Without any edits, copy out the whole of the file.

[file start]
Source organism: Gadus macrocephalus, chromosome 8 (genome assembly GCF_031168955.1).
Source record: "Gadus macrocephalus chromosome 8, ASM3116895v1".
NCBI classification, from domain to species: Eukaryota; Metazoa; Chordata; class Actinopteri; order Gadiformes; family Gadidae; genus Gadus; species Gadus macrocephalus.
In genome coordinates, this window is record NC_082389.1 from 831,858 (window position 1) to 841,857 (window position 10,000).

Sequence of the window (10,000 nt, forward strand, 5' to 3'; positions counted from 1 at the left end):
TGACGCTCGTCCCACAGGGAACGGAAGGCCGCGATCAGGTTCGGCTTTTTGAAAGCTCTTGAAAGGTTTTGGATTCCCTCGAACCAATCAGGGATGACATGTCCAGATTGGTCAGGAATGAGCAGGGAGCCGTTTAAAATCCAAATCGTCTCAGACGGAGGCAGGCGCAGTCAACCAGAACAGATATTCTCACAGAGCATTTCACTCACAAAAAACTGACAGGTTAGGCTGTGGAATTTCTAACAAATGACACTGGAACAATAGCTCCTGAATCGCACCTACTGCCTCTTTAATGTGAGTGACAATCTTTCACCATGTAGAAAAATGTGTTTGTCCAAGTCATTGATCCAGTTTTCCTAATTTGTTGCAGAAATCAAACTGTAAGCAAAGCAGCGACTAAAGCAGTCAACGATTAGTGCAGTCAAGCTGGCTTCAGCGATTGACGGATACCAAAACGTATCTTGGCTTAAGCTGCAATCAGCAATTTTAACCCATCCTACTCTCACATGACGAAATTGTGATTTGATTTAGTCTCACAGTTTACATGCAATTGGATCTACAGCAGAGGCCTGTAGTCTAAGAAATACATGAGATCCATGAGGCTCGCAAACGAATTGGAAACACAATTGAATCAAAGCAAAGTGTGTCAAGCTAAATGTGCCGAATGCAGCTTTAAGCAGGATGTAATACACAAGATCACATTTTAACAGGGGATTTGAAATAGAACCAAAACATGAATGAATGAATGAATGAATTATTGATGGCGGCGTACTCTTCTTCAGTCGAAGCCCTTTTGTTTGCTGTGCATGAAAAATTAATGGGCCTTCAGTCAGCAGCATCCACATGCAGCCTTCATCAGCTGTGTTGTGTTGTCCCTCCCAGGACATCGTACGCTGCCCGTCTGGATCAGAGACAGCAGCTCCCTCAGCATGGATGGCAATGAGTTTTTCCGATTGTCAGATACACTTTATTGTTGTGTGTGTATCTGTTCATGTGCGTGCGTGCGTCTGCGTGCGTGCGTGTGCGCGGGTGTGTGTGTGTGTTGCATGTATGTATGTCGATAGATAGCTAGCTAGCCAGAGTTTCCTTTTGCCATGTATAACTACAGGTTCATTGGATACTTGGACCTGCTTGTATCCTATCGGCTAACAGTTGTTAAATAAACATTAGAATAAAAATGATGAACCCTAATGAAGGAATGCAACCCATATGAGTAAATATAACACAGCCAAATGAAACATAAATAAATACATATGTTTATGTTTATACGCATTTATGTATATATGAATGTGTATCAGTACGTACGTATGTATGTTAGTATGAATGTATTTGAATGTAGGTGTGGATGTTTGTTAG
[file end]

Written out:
Source organism: Gadus macrocephalus, chromosome 8 (genome assembly GCF_031168955.1).
Source record: "Gadus macrocephalus chromosome 8, ASM3116895v1".
NCBI classification, from domain to species: Eukaryota; Metazoa; Chordata; class Actinopteri; order Gadiformes; family Gadidae; genus Gadus; species Gadus macrocephalus.
In genome coordinates, this window is record NC_082389.1 from 831,858 (window position 1) to 841,857 (window position 10,000).

Sequence of the window (10,000 nt, forward strand, 5' to 3'; positions counted from 1 at the left end):
TGACGCTCGTCCCACAGGGAACGGAAGGCCGCGATCAGGTTCGGCTTTTTGAAAGCTCTTGAAAGGTTTTGGATTCCCTCGAACCAATCAGGGATGACATGTCCAGATTGGTCAGGAATGAGCAGGGAGCCGTTTAAAATCCAAATCGTCTCAGACGGAGGCAGGCGCAGTCAACCAGAACAGATATTCTCACAGAGCATTTCACTCACAAAAAACTGACAGGTTAGGCTGTGGAATTTCTAACAAATGACACTGGAACAATAGCTCCTGAATCGCACCTACTGCCTCTTTAATGTGAGTGACAATCTTTCACCATGTAGAAAAATGTGTTTGTCCAAGTCATTGATCCAGTTTTCCTAATTTGTTGCAGAAATCAAACTGTAAGCAAAGCAGCGACTAAAGCAGTCAACGATTAGTGCAGTCAAGCTGGCTTCAGCGATTGACGGATACCAAAACGTATCTTGGCTTAAGCTGCAATCAGCAATTTTAACCCATCCTACTCTCACATGACGAAATTGTGATTTGATTTAGTCTCACAGTTTACATGCAATTGGATCTACAGCAGAGGCCTGTAGTCTAAGAAATACATGAGATCCATGAGGCTCGCAAACGAATTGGAAACACAATTGAATCAAAGCAAAGTGTGTCAAGCTAAATGTGCCGAATGCAGCTTTAAGCAGGATGTAATACACAAGATCACATTTTAACAGGGGATTTGAAATAGAACCAAAACATGAATGAATGAATGAATGAATTATTGATGGCGGCGTACTCTTCTTCAGTCGAAGCCCTTTTGTTTGCTGTGCATGAAAAATTAATGGGCCTTCAGTCAGCAGCATCCACATGCAGCCTTCATCAGCTGTGTTGTGTTGTCCCTCCCAGGACATCGTACGCTGCCCGTCTGGATCAGAGACAGCAGCTCCCTCAGCATGGATGGCAATGAGTTTTTCCGATTGTCAGATACACTTTATTGTTGTGTGTGTATCTGTTCATGTGCGTGCGTGCGTCTGCGTGCGTGCGTGTGCGCGGGTGTGTGTGTGTGTTGCATGTATGTATGTCGATAGATAGCTAGCTAGCCAGAGTTTCCTTTTGCCATGTATAACTACAGGTTCATTGGATACTTGGACCTGCTTGTATCCTATCGGCTAACAGTTGTTAAATAAACATTAGAATAAAAATGATGAACCCTAATGAAGGAATGCAACCCATATGAGTAAATATAACACAGCCAAATGAAACATAAATAAATACATATGTTTATGTTTATACGCATTTATGTATATATGAATGTGTATCAGTACGTACGTATGTATGTTAGTATGAATGTATTTGAATGTAGGTGTGGATGTTTGTTAG